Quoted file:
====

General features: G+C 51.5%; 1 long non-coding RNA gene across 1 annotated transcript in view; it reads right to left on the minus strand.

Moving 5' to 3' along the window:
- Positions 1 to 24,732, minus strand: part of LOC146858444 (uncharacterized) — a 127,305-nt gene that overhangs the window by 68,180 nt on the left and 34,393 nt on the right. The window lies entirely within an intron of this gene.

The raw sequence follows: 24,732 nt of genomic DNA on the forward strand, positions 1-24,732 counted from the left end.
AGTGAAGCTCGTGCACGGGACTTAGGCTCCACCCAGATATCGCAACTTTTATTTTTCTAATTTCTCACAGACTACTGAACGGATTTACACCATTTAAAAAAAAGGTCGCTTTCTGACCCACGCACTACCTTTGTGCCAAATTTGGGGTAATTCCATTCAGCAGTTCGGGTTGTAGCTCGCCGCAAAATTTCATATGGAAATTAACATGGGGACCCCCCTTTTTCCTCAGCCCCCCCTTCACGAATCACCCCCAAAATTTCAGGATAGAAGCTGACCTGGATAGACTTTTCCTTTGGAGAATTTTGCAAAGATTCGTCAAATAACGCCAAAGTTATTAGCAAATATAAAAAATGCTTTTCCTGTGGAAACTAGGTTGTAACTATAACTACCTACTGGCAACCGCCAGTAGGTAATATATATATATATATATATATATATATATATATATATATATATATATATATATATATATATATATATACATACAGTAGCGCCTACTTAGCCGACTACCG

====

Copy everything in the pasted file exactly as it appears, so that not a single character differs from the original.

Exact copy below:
General features: G+C 51.5%; 1 long non-coding RNA gene across 1 annotated transcript in view; it reads right to left on the minus strand.

Moving 5' to 3' along the window:
- Positions 1 to 24,732, minus strand: part of LOC146858444 (uncharacterized) — a 127,305-nt gene that overhangs the window by 68,180 nt on the left and 34,393 nt on the right. The window lies entirely within an intron of this gene.

The raw sequence follows: 24,732 nt of genomic DNA on the forward strand, positions 1-24,732 counted from the left end.
AGTGAAGCTCGTGCACGGGACTTAGGCTCCACCCAGATATCGCAACTTTTATTTTTCTAATTTCTCACAGACTACTGAACGGATTTACACCATTTAAAAAAAAGGTCGCTTTCTGACCCACGCACTACCTTTGTGCCAAATTTGGGGTAATTCCATTCAGCAGTTCGGGTTGTAGCTCGCCGCAAAATTTCATATGGAAATTAACATGGGGACCCCCCTTTTTCCTCAGCCCCCCCTTCACGAATCACCCCCAAAATTTCAGGATAGAAGCTGACCTGGATAGACTTTTCCTTTGGAGAATTTTGCAAAGATTCGTCAAATAACGCCAAAGTTATTAGCAAATATAAAAAATGCTTTTCCTGTGGAAACTAGGTTGTAACTATAACTACCTACTGGCAACCGCCAGTAGGTAATATATATATATATATATATATATATATATATATATATATATATATATATATATATATATATATATATACATACAGTAGCGCCTACTTAGCCGACTACCG